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Have A Tough Application For Bearings? Consider Going ‘Hybrid’

onv 17 28Have A Tough Application For Bearings? Consider Going ‘Hybrid’

Compared to their all-steel counterparts, hybrid bearings are all-round better performers. SKF’s Phil Burge, Marketing and Communications Manager, explains how a hybrid bearing differs from a conventional bearing and how these differences prove beneficial when the going gets tough. (Read More)

Hybrid bearings are constructed with steel rings and bearing grade silicon nitride rolling elements; in virtually every other detail, with the exception of some special materials of construction, they are no different from conventional all-steel rolling element bearings. The difference between the two types, however, becomes apparent when they are placed in service - particularly when the application throws up a host of challenges that would certainly compromise the performance and life expectancy of an all-steel bearing.

Like their all-steel counterparts, hybrid bearings come in a variety of formats, including single row deep groove ball, angular contact ball and single row cylindrical roller bearings in sealed and non-sealed versions. Standard hybrid bearings are constructed from regular carbon chromium bearing steels and the ceramic rolling elements are separated by conventionally designed cages constructed from standard cage materials. However, because of the severity of service that they are occasionally expected to endure some hybrid bearings make use of more exotic materials.

Extreme duty SKF hybrid bearings, for example, have rings made from high nitrogen stainless steel and various cage designs made from a glass fibre reinforced version of the high-performance polymer PEEK (PolyarylEtherEtherKetone). The combined properties of these various materials of construction greatly improve bearing performance, enabling these extreme duty hybrid bearings to run significantly longer than conventional hybrid bearings, especially in harsh conditions.

High nitrogen stainless steels are highly corrosion and wear resistant, have very high rolling contact fatigue strength and high impact toughness. Importantly, where high temperature, cryogenic or wide thermal cycling applications are concerned, high nitrogen stainless steels offer superior thermal dimensional stability and low coefficient of thermal expansion. Compared with regular bearing steels, high nitrogen stainless steels have been shown to have more than three times the fatigue life of the former.

The glass fibre reinforced PEEK cage material is tolerant of chemically aggressive media (for example, when hybrid bearings are used in sour gas compressor applications) and retains its integrity over wide operating temperature ranges. The material is particularly stable, having low moisture absorption and resistance to ageing, and being readily moulded, it provides opportunities for the development of novel cage designs.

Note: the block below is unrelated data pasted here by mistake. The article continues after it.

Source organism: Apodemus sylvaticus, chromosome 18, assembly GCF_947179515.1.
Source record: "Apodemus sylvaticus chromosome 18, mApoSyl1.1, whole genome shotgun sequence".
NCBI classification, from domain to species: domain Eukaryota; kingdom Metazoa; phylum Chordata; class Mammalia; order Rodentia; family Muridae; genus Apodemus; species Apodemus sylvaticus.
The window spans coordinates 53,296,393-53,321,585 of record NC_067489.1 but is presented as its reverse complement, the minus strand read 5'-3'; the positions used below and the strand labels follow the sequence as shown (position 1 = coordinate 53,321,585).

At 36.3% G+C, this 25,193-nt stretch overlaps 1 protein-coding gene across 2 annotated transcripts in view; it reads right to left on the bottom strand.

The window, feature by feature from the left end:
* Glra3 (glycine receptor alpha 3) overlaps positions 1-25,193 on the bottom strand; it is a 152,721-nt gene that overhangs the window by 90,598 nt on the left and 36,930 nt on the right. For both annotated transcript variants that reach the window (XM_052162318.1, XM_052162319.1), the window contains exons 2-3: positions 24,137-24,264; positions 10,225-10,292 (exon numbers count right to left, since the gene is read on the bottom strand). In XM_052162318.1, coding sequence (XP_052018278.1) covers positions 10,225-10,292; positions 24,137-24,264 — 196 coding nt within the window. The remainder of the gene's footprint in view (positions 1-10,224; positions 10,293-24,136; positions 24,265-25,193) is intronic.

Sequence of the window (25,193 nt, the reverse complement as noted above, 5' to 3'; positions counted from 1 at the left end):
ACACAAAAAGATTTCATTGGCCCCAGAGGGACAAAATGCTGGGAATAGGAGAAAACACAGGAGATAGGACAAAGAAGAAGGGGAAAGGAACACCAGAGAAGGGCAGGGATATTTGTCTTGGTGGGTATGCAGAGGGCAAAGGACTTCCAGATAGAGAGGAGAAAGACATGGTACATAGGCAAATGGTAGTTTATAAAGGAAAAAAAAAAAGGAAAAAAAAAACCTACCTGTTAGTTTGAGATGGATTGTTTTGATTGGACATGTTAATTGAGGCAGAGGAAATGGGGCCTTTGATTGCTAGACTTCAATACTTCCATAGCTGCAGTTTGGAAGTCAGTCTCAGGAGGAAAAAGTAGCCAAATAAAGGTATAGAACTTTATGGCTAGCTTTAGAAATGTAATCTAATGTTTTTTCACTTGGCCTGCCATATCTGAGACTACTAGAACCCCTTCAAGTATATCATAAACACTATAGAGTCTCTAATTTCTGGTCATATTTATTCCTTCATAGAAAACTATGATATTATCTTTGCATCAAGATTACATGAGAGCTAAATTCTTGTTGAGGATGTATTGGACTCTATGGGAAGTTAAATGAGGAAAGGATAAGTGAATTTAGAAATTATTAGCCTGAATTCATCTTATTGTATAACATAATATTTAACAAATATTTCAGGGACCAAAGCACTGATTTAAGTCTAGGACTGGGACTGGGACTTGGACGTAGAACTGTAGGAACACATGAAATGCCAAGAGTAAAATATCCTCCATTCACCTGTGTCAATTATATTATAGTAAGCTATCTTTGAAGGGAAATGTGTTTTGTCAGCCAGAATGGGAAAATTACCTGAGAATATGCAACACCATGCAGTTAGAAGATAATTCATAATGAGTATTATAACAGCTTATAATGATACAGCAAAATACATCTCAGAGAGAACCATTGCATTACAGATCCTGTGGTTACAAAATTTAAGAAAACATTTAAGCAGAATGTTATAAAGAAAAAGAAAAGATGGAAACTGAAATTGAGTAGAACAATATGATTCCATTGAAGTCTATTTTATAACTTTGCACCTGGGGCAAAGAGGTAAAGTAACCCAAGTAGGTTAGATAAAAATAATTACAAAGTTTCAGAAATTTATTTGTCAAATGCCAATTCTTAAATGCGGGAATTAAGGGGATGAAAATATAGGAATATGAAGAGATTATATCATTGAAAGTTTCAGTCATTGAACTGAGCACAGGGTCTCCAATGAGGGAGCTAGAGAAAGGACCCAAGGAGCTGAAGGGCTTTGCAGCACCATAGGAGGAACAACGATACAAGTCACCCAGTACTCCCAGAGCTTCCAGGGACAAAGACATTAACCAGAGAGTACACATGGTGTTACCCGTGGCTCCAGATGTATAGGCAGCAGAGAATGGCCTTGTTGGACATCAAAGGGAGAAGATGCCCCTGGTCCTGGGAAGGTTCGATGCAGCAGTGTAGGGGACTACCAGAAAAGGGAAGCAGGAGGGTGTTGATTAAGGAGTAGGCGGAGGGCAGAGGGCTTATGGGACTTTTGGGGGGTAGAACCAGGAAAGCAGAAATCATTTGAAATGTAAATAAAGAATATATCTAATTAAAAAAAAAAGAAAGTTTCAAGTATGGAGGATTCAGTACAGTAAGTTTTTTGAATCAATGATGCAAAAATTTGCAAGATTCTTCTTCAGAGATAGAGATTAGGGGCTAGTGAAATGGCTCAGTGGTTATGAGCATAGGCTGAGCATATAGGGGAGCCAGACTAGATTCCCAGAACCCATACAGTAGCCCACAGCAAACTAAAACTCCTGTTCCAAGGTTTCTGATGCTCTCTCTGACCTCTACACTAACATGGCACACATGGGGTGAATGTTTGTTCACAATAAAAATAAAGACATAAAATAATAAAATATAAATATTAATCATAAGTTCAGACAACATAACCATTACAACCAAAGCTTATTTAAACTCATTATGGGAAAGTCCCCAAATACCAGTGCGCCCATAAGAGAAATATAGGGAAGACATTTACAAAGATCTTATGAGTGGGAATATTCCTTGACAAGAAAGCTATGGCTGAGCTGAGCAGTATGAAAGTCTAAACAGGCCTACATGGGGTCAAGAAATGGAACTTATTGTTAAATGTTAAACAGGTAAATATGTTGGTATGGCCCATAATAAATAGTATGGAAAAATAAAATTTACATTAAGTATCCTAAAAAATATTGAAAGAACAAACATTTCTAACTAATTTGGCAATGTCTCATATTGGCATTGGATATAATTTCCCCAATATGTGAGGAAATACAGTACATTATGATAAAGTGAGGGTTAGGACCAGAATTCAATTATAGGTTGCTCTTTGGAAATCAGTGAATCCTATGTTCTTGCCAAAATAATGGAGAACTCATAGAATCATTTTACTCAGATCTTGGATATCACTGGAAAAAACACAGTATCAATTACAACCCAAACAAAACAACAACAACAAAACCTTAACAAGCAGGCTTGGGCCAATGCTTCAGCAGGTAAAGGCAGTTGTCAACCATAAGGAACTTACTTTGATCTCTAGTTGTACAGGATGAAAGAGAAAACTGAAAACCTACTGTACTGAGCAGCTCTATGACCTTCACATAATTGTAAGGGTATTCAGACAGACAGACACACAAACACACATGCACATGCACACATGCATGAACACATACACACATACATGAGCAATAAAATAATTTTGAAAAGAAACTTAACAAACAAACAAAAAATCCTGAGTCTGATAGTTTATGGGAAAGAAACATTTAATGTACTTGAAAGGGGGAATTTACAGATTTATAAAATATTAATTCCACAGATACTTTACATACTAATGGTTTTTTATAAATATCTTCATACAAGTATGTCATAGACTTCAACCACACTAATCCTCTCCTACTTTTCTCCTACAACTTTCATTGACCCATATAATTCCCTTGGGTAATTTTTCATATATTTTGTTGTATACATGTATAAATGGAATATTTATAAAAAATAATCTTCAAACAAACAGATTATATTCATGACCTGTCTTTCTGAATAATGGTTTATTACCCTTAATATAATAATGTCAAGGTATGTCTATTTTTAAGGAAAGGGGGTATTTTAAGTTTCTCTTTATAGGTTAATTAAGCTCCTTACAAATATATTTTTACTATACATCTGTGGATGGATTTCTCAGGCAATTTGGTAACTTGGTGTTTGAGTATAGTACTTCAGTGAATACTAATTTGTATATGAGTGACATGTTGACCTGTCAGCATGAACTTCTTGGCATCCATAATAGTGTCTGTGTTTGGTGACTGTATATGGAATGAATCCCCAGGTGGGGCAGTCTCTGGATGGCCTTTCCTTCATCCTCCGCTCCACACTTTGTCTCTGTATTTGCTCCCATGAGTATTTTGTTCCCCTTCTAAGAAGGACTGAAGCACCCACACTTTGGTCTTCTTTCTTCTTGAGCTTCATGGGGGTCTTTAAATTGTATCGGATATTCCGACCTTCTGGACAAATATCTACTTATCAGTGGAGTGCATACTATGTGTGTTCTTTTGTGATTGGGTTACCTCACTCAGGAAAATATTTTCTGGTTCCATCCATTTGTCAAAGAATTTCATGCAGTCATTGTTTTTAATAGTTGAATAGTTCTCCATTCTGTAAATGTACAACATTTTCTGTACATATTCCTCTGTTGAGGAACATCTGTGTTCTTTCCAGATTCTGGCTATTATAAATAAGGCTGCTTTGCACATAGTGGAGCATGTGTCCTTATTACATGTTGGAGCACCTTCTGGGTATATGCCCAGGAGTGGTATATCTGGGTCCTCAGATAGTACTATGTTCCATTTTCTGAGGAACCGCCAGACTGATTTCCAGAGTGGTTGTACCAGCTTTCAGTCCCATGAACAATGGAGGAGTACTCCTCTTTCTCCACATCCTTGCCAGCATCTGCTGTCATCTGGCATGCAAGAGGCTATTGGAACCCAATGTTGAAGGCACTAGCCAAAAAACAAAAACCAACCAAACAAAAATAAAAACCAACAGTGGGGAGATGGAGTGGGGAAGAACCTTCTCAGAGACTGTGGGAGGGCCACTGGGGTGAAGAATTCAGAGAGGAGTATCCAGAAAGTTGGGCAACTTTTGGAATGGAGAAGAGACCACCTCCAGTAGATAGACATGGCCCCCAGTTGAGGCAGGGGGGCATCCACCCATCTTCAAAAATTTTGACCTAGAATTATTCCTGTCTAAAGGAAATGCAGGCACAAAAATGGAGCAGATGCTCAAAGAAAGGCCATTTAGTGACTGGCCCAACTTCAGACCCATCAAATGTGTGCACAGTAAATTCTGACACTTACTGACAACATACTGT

As well as being suitable candidates for aggressive and highly contaminated applications, hybrid bearings have proven particularly successful under poorly lubricated conditions as well as being far less prone to surface distress and surface-initiated fatigue cracks than their all-steel alternatives. Moreover, since the rolling elements are made from an insulating ceramic, no electrical path can be formed between shaft and bearing housing, making this type of bearing suitable for use in electrical machines where arc currents arising from the use of variable speed drives might otherwise cause corrugation of the bearing raceways.

In sour gas compressors where lubricants are often contaminated by the pumped media, the life of a standard bearing under such conditions can be very short indeed. High nitrogen stainless steel hybrid bearings can provide between six and ten times the service life of conventional bearings in oil-flooded screw compressors used on such applications.

Cryogenic submersible pumps that transport liquefied gases need to withstand temperatures that range from –74 °C for liquefied petroleum gas down to –253 °C for liquefied hydrogen gas. In these cases conventional petroleum-based lubricants cannot be used and instead the bearings are lubricated by the pumped media. SKF has developed a hybrid bearing for cryogenic duties that uses a specially heat-treated variant of high nitrogen stainless steel for the rings and a specially designed flexible, single-piece glass fibre reinforced PEEK cage.

Modern chillers are equipped with centrifugal compressors that rely on hydrodynamic bearings lubricated with a mix of oil and refrigerant. To avoid diluting the refrigerant while still maintaining an oil-rich mixture to lubricate the bearings, these centrifugal compressors use oil injection and separation systems before and after the bearings. These systems can be eliminated altogether, thereby saving cost and complexity, by using pure refrigerant lubricated hybrid bearings made from high nitrogen stainless steel and using specially designed glass fibre reinforced PEEK cages.

It is easy to think that hybrid bearings have a relatively limited area of application – the prevention of electric arcing damage to raceways being most prominent. However, given the right choice of materials and designs these bearings have a much broader applications potential, particularly when those applications pose significant challenges that more conventional bearing styles would have difficulty to meet.

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